Agate is associated with the birthstone month of May.
Agate is associated with the zodiac sign Gemini.
Agate is a Silicon Dioxide and is a variety of Chalcedony, which is a member of the Quartz family. It is scientifically classified as either a cryptocystalline or a microcrystalline Quartz.
History & Lore:
The name Agate is believed to derive from the Greek word given to a stone that was found thousands of years ago in the Achates River in South-western Sicily, now known as Dirillo River.
The word cameo is used to describe a method of carving, whereby a jewelry item features a raised image of one color and a background of another. With other gemstones, carving a cameo often involves a carved image (often a head portrait), made of one type of stone, set onto a different stone / material to create the cameo. With Cameo Agate however, it is possible to carve the entire cameo out of a single gemstone. This is due to the banding that occurs within some varieties of Agate.
Cameo engravings originating as far back as the 1st and 2nd centuries B.C. have been discovered and the cameo is believed to have been a popular jewelry adornment worn by well-to-do members of the Greco-Roman Empire.
Cameo jewelry has had a varied past and has often fallen in and out of favor. After the fall of the Roman empire Cameo jewelry did not see any real renaissance until the 17th and 18th centuries, with important developments taking place in the 19th century when an exceptionally high quality deposit was discovered and mined in southern Germany. This region quickly became the world's leading location for the production of Cameo and the techniques developed at this time have changed little since.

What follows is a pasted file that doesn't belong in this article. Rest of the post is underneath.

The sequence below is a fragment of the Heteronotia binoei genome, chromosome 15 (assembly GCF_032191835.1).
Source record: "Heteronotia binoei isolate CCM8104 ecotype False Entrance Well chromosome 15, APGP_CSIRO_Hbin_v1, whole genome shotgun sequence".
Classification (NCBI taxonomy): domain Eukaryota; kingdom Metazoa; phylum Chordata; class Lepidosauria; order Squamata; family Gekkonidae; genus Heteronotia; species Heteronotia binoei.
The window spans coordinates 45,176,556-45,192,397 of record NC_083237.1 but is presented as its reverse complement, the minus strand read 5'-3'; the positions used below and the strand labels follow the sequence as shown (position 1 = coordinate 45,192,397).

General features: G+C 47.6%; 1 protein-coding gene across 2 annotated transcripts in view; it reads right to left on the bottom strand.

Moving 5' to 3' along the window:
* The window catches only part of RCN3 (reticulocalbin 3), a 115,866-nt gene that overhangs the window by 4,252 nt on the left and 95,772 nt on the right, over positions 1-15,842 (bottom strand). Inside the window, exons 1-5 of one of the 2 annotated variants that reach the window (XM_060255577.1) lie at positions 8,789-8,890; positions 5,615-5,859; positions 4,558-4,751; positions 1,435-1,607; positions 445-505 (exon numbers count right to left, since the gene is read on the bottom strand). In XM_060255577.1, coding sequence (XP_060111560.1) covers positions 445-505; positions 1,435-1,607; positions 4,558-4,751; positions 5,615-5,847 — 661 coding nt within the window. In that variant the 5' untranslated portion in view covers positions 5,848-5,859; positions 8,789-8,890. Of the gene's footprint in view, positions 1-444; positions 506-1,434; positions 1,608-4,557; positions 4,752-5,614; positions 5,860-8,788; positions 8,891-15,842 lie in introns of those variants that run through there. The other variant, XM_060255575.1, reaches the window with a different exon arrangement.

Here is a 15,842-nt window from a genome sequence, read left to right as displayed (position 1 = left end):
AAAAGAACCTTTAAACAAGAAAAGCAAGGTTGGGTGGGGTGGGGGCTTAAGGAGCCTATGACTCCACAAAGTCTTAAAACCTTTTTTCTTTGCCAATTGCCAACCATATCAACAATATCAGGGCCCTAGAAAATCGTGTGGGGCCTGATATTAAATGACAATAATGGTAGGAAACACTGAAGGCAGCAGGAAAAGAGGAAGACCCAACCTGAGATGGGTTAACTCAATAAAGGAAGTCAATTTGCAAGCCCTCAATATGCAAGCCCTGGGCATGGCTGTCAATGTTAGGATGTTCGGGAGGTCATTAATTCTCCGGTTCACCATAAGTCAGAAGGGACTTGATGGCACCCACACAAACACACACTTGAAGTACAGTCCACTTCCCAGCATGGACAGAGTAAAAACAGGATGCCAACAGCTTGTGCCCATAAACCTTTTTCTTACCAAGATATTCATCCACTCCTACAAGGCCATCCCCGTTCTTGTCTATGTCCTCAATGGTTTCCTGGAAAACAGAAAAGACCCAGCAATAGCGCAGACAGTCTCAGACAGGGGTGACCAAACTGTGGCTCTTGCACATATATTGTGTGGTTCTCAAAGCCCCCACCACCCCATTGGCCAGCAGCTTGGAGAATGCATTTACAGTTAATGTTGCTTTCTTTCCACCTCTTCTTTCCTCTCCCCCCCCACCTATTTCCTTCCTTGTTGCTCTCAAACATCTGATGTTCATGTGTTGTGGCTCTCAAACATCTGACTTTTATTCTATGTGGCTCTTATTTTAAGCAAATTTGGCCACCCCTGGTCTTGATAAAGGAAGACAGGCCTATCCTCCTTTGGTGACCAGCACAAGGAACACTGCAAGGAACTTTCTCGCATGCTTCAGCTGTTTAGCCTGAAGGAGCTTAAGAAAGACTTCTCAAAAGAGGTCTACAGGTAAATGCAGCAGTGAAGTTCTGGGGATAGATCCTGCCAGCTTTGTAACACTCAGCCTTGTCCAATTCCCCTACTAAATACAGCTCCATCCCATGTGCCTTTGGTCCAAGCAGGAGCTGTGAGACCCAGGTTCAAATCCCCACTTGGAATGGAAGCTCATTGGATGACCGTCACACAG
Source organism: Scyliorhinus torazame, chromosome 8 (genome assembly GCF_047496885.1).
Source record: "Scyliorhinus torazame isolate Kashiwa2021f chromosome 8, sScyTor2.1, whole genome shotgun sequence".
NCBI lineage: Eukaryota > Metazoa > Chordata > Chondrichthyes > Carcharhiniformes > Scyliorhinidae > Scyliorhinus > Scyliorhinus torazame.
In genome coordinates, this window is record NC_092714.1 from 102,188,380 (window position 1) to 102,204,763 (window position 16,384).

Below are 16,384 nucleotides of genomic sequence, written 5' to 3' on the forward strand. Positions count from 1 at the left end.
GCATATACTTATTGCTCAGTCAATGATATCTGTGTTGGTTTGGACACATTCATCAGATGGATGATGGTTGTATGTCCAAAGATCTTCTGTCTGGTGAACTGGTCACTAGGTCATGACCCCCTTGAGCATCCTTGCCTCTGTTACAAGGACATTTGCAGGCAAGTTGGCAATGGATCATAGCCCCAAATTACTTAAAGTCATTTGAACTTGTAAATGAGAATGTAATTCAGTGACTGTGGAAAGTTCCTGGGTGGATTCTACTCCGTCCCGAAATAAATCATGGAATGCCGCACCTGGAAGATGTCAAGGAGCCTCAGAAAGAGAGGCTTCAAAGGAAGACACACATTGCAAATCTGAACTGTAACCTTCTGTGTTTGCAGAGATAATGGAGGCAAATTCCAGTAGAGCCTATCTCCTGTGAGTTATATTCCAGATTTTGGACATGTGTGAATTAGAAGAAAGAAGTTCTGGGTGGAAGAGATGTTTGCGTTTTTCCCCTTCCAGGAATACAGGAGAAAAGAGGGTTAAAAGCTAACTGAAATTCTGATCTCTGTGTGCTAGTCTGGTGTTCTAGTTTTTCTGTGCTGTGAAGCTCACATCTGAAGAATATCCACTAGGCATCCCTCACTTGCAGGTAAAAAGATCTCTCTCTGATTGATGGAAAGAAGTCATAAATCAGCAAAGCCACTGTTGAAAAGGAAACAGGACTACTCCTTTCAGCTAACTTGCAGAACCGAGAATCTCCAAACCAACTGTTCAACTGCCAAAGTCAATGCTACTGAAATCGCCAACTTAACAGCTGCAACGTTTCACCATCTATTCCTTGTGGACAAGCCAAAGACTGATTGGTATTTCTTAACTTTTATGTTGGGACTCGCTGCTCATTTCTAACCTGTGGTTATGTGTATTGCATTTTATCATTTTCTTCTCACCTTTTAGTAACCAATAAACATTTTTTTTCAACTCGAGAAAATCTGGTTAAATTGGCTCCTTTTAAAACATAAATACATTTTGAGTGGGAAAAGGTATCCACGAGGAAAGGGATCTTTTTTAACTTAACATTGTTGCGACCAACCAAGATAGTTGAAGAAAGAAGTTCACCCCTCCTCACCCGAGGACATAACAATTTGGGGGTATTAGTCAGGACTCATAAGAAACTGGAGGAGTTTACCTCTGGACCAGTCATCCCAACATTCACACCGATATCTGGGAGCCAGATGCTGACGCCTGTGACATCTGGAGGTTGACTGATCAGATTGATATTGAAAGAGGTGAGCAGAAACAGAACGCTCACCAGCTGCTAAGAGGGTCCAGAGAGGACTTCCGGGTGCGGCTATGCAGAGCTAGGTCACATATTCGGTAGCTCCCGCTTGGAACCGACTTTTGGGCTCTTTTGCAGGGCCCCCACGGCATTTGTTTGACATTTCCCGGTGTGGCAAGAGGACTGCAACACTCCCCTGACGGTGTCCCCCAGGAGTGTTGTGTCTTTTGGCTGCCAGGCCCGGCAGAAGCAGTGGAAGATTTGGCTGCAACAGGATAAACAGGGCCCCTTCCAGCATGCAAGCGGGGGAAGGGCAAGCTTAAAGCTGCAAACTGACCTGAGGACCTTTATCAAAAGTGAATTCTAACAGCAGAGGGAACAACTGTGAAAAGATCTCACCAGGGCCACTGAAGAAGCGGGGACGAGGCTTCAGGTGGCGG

Agate has commonly been used to cure insomnia and to bring about pleasant dreams. It is also said to enhance the wearer's courage, improve perception and concentration, and to provide protection from dangers. Agate is believed to enhance trust and honesty, and to assist with acceptance to circumstances and emotions. In addition to this, Agate is believed to be able to improve memory, to bring protection from all dangers, and to be able to bring about victory and strength.
Agate in general is a widely distributed gemstone but is not currently in high demand. Cameo (Agate) however, is somewhat rare as less then two percent of all mined Agate is of high enough quality to be used for detailed cameos. This is because the Agate gemstones used need to exhibit even and parallel levels of color. The top layer needs to be lighter than the layer below.
It is documented that Agate was originally mined in any significant quantity in the Nahe River Valley in Germany in 1497. These findings gave rise to the cutting center of Idar-Oberstein, Germany. When the deposits of Agate began to dry up in the Nahe River Valley in the nineteenth century, deposits were found in Brazil which sparked the discovery of the country's wide and varied gemstone deposits. There are also known sources of Agate in Australia, China, Congo, Egypt, Iceland, India, Italy, Madagascar, Mexico, Nepal, Russia, the United States, and Uruguay.
Agate is rated at 6.5 to 7 on Moh's Scale of Hardness. There is not any specific care required, but general gemstone precautions are always a good idea so that the original condition of the stone can be retained.
Agate can be acquired rather easily and generally at affordable prices. The price of the Cameo (Agate) stone primarily depends on the carat weight and the structure and make up of the bands present.
The cut is a very crucial trait for the end look of Agate. The colors of this stone are found in strips, bands, or blended in clouds. The cutter must concentrate on these natural strips/bands well, cutting to assure that their beauty will be enhanced. Agate is often found in Cabochon cuts but can actually be cut into most of the common gemstone shapes/cuts.
Agate is often dyed with bright colors in order to enhance its beauty and appearance. This is particularly true of Cameo (Agate) where the lower darker layer is routinely dyed a dark blue chalcedony color in order to enhance the white / creamy raised portion, which is harder and does not accept dyeing.
Care & Cleaning:
Agate can be cleaned using warm soapy water and a soft brush. As with most gemstones, Agate should be kept away from household chemicals and from prolonged exposure to extremes of heat that can cause damage to the stone. Do not use commercial or ultrasonic devices to clean your Cameo (Agate) jewelry. Agate should be kept in a fabric-lined box away from other harder jewelry items so as to avoid scratching.